Learning Disability Today
Supporting professionals working in learning disability and autism services

Thousands of children with SEND unable to access formal education

Data obtained by ITV News has revealed that 8,660 children in England, Scotland and Wales are unable to access formal education despite having an Education, Health and Care Plan (EHCP).

Furthermore, FOI data from councils in England and Wales reveals that more than 5,000 children who have an EHCP do not have a place at any school.

Unregulated educational settings ‘propping up’ mainstream schools

This has left families searching for alternative education settings, outside of the mainstream education system.

It is estimated at least 20,000 children attend ‘unregistered alternative provision’ settings. These settings are not registered as schools but provide some form of education for children.

The government provides funding for some children who have EHCPs but do not have a place in school. This is known as ‘education otherwise than at school’ (EOTAS) ‐ a formal special education package which the local authority is legally responsible for.

According to the Department of Education, there are 8,400 children with EOTAS instead of a school place.

One parent told Sky News that her local council contacted at least 11 schools in a bid to find an educational setting for her daughter, who is autistic, but none were able to meet her needs.

Madeline’s mum, Emma, told Sky News that she had to give up work to find a place for Madeline to learn. Thankfully, she found an unregistered alternative provision in West Yorkshire which offers one-to-one tuition.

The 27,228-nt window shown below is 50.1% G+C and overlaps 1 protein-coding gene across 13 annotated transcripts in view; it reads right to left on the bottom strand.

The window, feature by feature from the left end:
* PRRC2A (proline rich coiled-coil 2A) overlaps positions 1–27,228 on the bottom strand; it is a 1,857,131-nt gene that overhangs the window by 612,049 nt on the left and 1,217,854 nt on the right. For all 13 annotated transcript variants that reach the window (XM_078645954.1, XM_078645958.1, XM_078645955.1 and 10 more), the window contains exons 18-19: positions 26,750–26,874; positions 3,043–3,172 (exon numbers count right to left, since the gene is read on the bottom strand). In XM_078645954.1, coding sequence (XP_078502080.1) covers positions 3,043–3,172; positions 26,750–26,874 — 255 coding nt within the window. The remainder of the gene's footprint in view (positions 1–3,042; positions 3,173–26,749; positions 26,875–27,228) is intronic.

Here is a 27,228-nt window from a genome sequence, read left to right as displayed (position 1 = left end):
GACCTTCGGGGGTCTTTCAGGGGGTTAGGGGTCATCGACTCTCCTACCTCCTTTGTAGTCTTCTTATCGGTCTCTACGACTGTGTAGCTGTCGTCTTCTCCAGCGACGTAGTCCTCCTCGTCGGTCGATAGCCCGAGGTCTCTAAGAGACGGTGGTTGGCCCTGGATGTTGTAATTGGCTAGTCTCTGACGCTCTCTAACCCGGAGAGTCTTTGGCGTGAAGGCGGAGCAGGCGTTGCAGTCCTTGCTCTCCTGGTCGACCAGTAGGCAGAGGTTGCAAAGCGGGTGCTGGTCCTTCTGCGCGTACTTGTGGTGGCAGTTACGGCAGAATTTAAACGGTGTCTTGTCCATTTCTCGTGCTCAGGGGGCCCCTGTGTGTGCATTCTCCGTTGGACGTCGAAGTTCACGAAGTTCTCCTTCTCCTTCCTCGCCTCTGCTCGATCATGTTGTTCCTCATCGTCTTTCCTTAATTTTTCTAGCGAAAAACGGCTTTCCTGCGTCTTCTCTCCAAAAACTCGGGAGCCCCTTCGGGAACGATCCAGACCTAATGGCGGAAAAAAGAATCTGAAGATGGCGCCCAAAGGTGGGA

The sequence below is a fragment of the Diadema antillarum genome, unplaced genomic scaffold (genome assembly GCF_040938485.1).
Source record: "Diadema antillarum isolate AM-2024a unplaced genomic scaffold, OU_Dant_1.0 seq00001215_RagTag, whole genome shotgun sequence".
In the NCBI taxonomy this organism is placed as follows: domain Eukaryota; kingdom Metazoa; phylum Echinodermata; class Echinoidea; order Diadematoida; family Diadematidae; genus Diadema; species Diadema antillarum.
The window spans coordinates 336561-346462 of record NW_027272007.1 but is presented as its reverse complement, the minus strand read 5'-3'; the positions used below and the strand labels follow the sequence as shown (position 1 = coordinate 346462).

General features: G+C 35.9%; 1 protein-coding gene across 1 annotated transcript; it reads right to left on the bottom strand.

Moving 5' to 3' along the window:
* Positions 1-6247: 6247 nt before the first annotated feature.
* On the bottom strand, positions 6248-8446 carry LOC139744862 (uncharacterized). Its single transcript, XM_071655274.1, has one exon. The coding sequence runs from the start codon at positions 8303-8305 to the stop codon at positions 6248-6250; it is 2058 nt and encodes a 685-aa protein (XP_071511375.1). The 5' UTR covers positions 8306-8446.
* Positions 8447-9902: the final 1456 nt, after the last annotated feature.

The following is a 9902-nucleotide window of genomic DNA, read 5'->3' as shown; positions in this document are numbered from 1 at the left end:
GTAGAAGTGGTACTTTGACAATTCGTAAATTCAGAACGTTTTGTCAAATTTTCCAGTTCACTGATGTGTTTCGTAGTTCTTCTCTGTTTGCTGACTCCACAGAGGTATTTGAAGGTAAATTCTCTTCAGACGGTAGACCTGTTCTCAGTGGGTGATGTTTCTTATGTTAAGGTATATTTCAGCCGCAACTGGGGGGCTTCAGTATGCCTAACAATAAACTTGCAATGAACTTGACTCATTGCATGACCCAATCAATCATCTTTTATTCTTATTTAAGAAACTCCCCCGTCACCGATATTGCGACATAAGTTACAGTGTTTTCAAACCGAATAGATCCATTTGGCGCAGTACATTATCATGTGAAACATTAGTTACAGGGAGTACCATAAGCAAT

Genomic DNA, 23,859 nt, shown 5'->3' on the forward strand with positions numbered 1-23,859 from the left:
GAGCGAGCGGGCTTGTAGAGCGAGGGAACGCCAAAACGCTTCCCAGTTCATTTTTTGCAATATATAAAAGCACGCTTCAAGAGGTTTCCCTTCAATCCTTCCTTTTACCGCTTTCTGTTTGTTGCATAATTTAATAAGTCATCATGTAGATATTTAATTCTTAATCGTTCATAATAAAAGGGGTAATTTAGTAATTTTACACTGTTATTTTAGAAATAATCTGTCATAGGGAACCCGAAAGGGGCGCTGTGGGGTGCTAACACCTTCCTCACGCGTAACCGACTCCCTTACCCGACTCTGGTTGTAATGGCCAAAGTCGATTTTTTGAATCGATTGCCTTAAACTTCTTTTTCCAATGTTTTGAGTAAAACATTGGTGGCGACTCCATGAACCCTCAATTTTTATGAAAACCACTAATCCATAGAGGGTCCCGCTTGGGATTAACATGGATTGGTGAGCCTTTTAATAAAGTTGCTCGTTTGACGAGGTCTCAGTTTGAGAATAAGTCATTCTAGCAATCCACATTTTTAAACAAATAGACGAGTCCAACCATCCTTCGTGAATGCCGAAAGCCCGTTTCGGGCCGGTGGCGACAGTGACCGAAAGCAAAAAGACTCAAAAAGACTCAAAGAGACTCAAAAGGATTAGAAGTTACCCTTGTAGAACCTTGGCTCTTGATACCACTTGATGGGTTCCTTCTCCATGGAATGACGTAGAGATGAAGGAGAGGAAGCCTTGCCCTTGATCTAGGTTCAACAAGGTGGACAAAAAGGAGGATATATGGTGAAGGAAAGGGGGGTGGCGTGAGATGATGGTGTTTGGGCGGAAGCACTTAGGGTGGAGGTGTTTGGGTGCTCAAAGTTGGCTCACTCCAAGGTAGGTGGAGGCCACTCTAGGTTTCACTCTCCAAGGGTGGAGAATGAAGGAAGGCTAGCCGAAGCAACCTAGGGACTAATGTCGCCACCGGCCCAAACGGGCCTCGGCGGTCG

While this setting has offered a ‘light at the end of the tunnel’ for Madeline’s family, these settings are not registered with Ofsted and are therefore unregulated.

Number of children with SEND rising rapidly while special school places have only increased marginally

More parents, speaking to ITV News, explained their struggles in finding education for their children. Three parents said their children, all of whom are autistic, have been out of school for more than a year due to a lack of special school places.

Indeed, while the number of pupils in England identified as having SEND rose by 87,000 between 2022 and 2023, the number of special school places has only risen by around 7,000.

Disability charities have long been calling for a reform of the SEND system that delivers the support children need.

Tim Nicholls of the National Autistic Society said there is an “unacceptable” lack of support in mainstream and specialist schools for autistic children.

“It’s vital that the growing need for autism specific support is met, and it’s equally important that all teachers and school staff receive mandatory autism training to improve understanding of autism in all schools,” he said.

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